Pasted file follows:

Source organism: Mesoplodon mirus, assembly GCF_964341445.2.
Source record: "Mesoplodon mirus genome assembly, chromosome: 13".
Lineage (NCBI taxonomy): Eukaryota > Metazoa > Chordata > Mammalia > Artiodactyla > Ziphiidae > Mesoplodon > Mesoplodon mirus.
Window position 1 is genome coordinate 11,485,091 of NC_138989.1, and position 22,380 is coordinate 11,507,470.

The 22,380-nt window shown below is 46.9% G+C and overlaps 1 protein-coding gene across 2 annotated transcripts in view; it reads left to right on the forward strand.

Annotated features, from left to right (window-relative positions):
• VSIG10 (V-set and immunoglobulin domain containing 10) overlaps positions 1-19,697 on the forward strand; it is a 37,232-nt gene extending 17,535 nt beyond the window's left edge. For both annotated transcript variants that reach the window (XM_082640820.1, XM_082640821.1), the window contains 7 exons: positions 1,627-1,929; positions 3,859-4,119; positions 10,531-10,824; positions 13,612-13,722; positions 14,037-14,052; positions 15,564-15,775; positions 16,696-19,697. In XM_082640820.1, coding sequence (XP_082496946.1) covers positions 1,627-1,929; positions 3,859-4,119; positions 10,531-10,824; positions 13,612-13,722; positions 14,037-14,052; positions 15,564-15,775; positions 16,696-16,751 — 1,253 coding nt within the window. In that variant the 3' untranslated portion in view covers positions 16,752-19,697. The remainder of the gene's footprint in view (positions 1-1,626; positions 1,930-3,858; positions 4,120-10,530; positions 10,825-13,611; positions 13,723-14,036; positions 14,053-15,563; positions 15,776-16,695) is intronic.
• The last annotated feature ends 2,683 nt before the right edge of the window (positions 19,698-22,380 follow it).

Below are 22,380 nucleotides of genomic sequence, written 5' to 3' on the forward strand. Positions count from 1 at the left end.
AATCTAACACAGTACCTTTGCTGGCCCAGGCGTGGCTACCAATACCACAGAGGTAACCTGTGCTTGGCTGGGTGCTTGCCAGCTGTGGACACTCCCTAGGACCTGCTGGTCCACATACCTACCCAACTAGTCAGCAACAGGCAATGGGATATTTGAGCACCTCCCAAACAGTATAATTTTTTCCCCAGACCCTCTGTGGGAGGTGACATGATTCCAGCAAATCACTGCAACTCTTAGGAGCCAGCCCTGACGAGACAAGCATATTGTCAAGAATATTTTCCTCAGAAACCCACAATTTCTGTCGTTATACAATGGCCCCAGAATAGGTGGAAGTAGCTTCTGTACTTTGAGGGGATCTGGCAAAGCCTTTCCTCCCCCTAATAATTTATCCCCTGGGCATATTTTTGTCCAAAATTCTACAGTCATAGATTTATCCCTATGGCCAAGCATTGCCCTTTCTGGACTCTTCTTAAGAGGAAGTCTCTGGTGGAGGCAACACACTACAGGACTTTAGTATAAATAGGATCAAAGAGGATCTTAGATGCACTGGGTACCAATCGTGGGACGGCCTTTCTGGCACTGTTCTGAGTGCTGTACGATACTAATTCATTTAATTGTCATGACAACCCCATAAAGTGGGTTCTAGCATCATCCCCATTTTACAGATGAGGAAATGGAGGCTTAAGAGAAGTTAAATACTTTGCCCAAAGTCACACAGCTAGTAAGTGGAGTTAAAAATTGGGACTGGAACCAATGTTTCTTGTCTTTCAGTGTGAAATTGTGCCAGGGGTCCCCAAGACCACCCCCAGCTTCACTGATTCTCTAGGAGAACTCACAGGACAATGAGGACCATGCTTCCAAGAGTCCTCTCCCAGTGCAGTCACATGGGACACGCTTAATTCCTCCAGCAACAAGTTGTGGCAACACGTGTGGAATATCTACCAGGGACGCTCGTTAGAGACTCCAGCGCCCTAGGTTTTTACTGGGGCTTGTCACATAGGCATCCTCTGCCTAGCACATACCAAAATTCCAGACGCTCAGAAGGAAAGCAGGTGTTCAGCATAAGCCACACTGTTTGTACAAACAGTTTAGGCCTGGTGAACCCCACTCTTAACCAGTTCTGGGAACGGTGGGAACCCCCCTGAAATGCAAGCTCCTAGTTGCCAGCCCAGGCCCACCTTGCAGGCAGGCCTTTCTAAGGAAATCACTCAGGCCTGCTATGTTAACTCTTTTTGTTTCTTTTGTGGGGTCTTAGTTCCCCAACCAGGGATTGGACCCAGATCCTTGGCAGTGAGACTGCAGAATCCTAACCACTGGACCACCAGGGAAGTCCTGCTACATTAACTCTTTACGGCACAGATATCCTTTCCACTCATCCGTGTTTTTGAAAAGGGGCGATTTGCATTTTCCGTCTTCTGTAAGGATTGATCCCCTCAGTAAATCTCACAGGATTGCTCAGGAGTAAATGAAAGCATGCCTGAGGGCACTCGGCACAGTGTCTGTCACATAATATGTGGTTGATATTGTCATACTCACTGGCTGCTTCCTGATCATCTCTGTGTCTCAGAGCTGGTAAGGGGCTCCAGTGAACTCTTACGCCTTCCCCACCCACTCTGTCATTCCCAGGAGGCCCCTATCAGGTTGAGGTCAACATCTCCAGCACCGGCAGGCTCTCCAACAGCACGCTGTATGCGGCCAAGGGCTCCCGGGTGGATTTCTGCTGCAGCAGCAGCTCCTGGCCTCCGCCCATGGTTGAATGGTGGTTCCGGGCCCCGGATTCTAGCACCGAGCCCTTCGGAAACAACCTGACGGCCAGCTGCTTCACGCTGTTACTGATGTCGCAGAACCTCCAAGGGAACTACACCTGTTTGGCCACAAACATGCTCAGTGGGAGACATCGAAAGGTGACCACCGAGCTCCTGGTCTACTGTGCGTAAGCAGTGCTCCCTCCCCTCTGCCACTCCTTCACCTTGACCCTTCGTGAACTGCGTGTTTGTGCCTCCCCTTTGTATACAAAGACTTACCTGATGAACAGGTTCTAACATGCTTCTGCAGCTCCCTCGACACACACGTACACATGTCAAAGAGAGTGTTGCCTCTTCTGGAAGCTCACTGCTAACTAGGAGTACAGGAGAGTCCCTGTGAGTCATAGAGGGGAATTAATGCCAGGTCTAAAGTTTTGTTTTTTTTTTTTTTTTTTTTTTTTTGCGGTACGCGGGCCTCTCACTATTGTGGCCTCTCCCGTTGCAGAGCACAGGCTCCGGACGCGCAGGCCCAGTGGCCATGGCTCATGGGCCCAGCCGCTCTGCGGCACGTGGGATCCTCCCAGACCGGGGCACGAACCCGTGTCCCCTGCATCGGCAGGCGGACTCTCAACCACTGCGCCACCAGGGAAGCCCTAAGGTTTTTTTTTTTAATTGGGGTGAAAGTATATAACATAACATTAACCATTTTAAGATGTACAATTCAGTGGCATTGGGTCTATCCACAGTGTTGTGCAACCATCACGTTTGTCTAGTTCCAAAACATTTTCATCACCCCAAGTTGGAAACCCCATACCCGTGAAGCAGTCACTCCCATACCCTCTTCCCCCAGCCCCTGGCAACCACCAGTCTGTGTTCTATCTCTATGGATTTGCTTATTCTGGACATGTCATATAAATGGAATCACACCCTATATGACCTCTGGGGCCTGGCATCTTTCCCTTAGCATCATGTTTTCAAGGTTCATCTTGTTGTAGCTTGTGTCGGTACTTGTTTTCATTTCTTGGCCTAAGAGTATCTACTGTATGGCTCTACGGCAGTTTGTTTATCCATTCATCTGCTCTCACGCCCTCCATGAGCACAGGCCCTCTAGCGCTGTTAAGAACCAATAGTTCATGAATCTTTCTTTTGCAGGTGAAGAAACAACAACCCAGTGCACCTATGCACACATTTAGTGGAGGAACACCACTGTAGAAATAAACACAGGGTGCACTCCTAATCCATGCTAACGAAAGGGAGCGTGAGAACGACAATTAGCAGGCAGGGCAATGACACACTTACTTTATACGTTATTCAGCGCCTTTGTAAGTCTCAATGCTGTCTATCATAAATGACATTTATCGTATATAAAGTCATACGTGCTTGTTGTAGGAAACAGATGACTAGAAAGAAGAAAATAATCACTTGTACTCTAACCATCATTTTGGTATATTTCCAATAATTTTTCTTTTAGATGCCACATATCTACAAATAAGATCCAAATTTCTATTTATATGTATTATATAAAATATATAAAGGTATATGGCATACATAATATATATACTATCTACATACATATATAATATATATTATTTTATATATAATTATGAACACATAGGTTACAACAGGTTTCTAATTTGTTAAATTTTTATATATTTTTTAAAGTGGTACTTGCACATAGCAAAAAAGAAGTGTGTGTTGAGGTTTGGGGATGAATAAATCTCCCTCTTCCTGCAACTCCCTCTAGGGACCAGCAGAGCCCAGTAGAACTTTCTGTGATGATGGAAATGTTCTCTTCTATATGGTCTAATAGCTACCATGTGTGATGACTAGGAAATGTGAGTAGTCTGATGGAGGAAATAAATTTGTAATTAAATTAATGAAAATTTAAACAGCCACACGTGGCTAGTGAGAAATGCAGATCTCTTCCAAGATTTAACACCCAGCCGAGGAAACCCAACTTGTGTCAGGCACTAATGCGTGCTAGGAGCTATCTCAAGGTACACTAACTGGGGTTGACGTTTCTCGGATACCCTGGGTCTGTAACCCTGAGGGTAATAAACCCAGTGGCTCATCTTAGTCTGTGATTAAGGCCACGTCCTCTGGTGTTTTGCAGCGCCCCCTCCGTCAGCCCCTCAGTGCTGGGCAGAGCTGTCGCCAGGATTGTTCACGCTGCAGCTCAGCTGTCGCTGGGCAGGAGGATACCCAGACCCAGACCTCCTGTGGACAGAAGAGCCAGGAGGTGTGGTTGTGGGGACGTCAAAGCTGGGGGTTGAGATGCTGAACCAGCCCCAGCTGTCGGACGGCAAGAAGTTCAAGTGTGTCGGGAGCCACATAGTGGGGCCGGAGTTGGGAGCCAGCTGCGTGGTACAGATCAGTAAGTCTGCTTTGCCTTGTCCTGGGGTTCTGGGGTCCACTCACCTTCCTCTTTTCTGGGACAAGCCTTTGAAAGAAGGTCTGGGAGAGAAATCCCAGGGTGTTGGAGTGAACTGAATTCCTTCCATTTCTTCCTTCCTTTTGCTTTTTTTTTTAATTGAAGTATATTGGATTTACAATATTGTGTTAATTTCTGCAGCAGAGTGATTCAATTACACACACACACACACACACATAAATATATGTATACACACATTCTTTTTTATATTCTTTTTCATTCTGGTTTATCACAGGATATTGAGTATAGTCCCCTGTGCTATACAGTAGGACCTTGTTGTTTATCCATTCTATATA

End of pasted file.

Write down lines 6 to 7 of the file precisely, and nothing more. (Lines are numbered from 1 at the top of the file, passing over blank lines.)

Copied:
Annotated features, from left to right (window-relative positions):
• VSIG10 (V-set and immunoglobulin domain containing 10) overlaps positions 1-19,697 on the forward strand; it is a 37,232-nt gene extending 17,535 nt beyond the window's left edge. For both annotated transcript variants that reach the window (XM_082640820.1, XM_082640821.1), the window contains 7 exons: positions 1,627-1,929; positions 3,859-4,119; positions 10,531-10,824; positions 13,612-13,722; positions 14,037-14,052; positions 15,564-15,775; positions 16,696-19,697. In XM_082640820.1, coding sequence (XP_082496946.1) covers positions 1,627-1,929; positions 3,859-4,119; positions 10,531-10,824; positions 13,612-13,722; positions 14,037-14,052; positions 15,564-15,775; positions 16,696-16,751 — 1,253 coding nt within the window. In that variant the 3' untranslated portion in view covers positions 16,752-19,697. The remainder of the gene's footprint in view (positions 1-1,626; positions 1,930-3,858; positions 4,120-10,530; positions 10,825-13,611; positions 13,723-14,036; positions 14,053-15,563; positions 15,776-16,695) is intronic.